This is an archived article that was published on in 2016, and information in the article may be outdated. It is provided only for personal research purposes and may not be reprinted.

Snatching a Brandon Cox pass out of the air on Wednesday morning, Marcus Williams crowed at the offensive sideline. The trash talk they fired back glanced off of him like paper planes.

"I got the ball, don't I?" he said, laughing.

The slender junior safety isn't much for media interviews, but he's one of the Utah defense's most valuable presences on the field. And others are happy to speak up for him.

"Marcus is a guy when you're watching film, you watch him," sophomore safety Chase Hansen said. "You want to do something right technique-wise, how to break on the ball, where to be positioned, you watch him. He knows Xs and Os."

It so happens the Utes are uniquely positioned where one of their least experienced starters can learn from one of their stars on defense. As Williams returns fresh from his all Pac-12 campaign in 2015 with a team-best five interceptions last year, Hansen is ironing out how to play the opposing safety spot.

Luckily for Utah, he can take cues from the best.

"As it is with any safety group, you've got to be able to play together work on communication," defensive coordinator Morgan Scalley said. "We couldn't do it in spring ball because Chase wasn't ready to go. But we're working on that now."

Coaches said they've been impressed with Williams' development, particularly gaining weight, which has been difficult throughout his career. He's also arrived at a strong understanding of Utah's scheme, positioning himself where he needs to be to make picks like the one he did in Wednesday's practice.

"We're big playmakers on the defensive side," Williams said. "When they put the ball in the air, we're trying to take it away."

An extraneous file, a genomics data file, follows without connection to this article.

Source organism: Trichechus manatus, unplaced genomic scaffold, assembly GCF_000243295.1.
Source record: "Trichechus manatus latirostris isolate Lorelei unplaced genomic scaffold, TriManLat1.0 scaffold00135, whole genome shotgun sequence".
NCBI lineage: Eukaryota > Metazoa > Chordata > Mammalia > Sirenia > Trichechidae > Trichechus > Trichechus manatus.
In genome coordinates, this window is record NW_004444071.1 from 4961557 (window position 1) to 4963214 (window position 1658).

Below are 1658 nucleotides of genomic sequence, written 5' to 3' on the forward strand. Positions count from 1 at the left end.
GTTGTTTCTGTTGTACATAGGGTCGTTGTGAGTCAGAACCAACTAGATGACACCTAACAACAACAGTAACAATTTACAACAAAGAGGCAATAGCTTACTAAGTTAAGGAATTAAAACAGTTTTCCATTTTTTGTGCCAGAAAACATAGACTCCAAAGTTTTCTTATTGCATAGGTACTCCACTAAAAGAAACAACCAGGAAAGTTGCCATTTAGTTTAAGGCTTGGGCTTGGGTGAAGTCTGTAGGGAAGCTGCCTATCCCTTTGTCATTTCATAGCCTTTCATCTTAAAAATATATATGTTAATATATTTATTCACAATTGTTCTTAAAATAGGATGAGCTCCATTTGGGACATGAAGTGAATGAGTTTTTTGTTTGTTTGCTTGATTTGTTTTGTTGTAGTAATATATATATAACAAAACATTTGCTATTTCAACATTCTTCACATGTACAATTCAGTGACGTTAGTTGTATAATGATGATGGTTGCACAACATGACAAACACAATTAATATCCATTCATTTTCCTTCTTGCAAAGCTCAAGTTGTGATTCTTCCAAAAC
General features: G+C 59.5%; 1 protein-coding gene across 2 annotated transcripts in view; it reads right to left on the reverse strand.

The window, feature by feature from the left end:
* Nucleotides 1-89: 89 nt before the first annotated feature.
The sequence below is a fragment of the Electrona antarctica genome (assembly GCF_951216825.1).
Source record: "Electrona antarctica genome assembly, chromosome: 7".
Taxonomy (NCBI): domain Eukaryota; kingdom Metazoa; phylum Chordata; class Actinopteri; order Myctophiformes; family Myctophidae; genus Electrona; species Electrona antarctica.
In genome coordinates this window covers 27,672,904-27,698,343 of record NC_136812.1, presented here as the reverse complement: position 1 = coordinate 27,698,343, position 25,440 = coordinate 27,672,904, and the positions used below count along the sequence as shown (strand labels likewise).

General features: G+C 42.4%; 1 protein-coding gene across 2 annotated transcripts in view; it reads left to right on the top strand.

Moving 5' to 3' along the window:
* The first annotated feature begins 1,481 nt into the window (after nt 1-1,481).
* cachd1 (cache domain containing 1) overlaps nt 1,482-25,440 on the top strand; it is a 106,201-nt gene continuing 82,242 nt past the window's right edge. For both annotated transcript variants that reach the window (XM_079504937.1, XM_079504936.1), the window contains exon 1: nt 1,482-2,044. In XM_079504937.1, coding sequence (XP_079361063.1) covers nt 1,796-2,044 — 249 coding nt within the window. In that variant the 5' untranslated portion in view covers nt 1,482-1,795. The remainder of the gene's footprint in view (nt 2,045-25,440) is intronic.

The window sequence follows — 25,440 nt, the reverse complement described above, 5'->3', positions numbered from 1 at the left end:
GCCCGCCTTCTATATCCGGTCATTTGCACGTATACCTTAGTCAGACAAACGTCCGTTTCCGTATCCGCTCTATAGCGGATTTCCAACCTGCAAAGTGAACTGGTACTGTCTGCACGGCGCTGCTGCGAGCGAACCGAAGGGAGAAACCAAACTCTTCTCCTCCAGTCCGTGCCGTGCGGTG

If Williams is a lock at free safety, Hansen is still a bit of a question mark. Coming off a season-ending ankle injury on the last play of his first start against Washington last year, Hansen missed all of spring recovering. He acknowledges he's still grasping concepts in the playbook.

Another obstacle: frustration. His last year feels like a rerun, after working to get in shape off his mission, now he's had to get in shape after his injury.

"I felt like I was peaking with that Washington game, and I felt like I was really getting it," he said. "I try not to think about it, but sometimes I think 'Where would I be if I didn't get hurt?' I try not to let myself get there. I just try to think about where I'm at right now and trying to get better."

Hansen is still being pushed by veterans Andre Godfrey and Jason Thompson, which is consistently at the forefront of his mind. Scalley said the former quarterback needs reps — his 6-foot-3, 216-pound body has plenty of athletic ability, he needs to learn how to properly harness it.

Williams is helping him show the way.

"Everybody is fired up and ready to go, we're making sure that everybody knows what to do," he said. "All of the safeties, we've got to make sure we're all connected."

Twitter: @kylegoon —

Safety dance

The Utes return one all-conference safety in Marcus Williams, and are hoping that Chase Hansen can rise to the demands of the position:

Marcus Williams, jr., FS

• Led the Utes with five interceptions last season, third in tackles (66)

• Voted all-Pac-12 first team

• Boasts 38-inch vertical jump, tied for best on the team

Chase Hansen, soph., SS

• Had 17 tackles in nine games with one start

• Coming off a season-ending ankle injury in 2015

•â€‹ ​Quarterback and safety for 5A state champion Lone Peak High School